The musical journey of David Wolfert

Feature Interview

Volume 117, No. 1January, 2017

Bob Pawlo

David Wolfert

David Wolfert, a member of Local 802 since 1972, is a Grammy and Emmy nominated composer, arranger, songwriter, orchestrator, producer and instrumentalist who has worked in all areas of music, including film, records, advertising and television. Wolfert’s songs have been performed by Whitney Houston, Barbra Streisand, Ariana Grande, Kelly Clarkson, Jennifer Hudson, Usher, Dolly Parton, Dusty Springfield, Eddie Murphy, the Four Tops, Cher, Lynn Anderson, Julio Iglesias Jr. and many others. Wolfert has also worked as a producer, arranger and guitarist with many icons of the music business, including Rod Stewart, Bette Midler, Whitney Houston, Elton John, Peter Criss, Jimmy Cliff, Johnny Cash, Harry Nilsson, the Temptations, Aretha Franklin, Judy Collins, Brenda Russell, Don Covay, the Muscle Shoals Rhythm Section, Dr. John and many others. He has written and produced music for thousands of television and radio commercials for virtually every major advertiser and has won two Clios for his work. His scores have appeared in numerous documentaries, television shows and independent films. Wolfert teaches at the Steinhardt School of New York University and is a founding member of both the Council of Music Creators and MusicAnswers, which are advocacy groups for composers, songwriters, performers, producers and engineers. Bob Pawlo recently sat down with David Wolfert – who lives in New York and has studios in New York City and Bridgehampton, Long Island – to hear about his life in music.

Bob Pawlo: How did your journey in music get started?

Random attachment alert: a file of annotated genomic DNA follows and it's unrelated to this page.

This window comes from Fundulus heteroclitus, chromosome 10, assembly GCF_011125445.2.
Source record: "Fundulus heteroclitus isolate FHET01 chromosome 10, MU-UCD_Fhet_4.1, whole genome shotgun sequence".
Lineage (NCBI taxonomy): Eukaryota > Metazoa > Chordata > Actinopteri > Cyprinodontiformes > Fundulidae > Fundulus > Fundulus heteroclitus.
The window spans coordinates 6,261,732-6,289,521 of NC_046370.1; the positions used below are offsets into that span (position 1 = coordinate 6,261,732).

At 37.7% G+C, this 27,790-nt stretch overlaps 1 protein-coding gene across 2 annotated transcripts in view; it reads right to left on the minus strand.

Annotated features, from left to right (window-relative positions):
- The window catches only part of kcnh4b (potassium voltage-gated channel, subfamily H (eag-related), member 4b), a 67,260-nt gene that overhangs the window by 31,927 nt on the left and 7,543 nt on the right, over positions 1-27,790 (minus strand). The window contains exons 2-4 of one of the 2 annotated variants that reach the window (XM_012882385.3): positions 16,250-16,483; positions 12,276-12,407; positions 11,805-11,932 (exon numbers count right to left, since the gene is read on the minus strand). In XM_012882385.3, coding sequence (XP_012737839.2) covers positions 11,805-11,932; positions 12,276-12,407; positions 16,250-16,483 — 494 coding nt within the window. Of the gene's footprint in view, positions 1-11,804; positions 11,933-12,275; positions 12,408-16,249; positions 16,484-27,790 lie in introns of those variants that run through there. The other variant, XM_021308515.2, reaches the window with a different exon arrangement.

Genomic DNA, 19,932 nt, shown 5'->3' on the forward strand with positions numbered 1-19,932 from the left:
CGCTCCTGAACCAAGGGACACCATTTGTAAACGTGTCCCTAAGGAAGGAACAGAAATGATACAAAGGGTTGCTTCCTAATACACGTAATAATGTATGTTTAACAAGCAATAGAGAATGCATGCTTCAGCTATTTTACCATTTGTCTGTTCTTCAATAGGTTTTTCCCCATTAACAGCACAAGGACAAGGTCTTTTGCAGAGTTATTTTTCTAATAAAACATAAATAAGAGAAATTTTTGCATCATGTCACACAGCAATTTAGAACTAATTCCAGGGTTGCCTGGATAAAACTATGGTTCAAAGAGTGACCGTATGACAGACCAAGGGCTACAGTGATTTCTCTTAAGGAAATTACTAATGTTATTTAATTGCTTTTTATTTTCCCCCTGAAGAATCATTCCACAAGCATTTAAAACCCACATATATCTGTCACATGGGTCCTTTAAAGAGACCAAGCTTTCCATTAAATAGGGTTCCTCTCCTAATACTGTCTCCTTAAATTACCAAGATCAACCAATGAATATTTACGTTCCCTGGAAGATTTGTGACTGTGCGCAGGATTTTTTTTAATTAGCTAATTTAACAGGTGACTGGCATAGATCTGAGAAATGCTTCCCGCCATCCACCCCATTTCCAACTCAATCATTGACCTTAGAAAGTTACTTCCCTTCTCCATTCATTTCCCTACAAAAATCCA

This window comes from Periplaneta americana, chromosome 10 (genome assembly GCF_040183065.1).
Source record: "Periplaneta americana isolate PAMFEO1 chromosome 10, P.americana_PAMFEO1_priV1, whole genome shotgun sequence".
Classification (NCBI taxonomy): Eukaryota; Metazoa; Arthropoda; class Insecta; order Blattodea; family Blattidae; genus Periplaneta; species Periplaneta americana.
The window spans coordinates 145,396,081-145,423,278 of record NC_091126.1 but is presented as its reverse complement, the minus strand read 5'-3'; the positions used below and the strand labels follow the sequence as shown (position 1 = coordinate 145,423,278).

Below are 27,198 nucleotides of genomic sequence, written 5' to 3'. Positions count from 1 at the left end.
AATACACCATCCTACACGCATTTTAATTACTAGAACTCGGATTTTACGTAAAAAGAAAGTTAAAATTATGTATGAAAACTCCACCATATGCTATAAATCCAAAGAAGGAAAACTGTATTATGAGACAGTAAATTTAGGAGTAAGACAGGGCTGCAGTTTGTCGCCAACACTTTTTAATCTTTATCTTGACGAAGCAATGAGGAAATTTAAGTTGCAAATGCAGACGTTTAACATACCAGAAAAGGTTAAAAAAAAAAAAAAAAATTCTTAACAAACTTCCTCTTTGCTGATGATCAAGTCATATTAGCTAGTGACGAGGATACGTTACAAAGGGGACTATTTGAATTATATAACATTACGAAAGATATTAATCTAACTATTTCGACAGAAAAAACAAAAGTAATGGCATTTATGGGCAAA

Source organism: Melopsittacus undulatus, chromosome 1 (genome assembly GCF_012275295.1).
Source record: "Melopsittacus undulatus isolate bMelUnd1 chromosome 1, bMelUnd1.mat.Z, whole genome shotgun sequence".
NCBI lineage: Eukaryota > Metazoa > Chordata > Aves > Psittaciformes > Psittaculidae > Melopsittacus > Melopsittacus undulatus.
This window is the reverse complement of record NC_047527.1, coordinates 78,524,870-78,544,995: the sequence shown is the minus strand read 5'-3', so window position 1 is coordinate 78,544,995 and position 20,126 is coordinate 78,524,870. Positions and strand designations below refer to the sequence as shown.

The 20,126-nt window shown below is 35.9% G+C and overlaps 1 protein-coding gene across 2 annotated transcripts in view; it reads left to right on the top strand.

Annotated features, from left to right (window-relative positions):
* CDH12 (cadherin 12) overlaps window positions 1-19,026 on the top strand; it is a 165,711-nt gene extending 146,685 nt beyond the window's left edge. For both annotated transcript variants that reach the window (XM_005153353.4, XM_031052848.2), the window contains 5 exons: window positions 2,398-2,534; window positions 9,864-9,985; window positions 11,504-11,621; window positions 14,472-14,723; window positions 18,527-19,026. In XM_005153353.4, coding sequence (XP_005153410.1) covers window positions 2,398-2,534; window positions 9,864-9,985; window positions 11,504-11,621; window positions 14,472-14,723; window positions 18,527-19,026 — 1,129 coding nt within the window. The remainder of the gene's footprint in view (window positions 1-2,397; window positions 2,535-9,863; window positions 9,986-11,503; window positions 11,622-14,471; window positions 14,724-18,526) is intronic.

David Wolfert: My dad, may he rest in peace, was a recording engineer and a music professor at Brooklyn College. He never leaned on me to study music, but he was always playing piano and flute around the house when I was young. When I was in seventh grade, I picked the trumpet to play at school; I don’t know why. I ended up in all the competitions in Nassau County and played the Haydn trumpet concerto when I was 14. When my dad saw that I had a real interest in music, he started ear training with me whenever he could get me to sit still, and we would often sit and listen to records and he would teach me how to follow along with the scores. It was the best lesson you could get in orchestration. Later, I took three semesters of music theory at the Manhattan School of Music. That plus some great guitar lessons were the extent of my formal music theory education. Everything else I’ve learned came from being around people who were more experienced and smarter than me.

Bob Pawlo: What were some of your early gig experiences?

David Wolfert: I was the guitarist in an absolutely awful band led by this guy who wrote his own songs. The songs were not very good, but they were original, so from the very beginning I was exposed not just to covers but to songs that no one else had heard before. Since my dad was a recording engineer, we could go into his studio and record demos. I’m sure I don’t want to hear them now. We played high school dances, an occasional bar mitzvah and local battles of the bands. We actually competed against Billy Joel’s band many times and lost every time…deservedly so. I was big into folk music, so I was also performing in local coffee houses. I had abandoned the trumpet long ago, and I was serious about guitar. I got home from school and started playing around 3 p.m. and put it down at midnight.

Bob Pawlo: When did you figure out that you wanted to make music your life?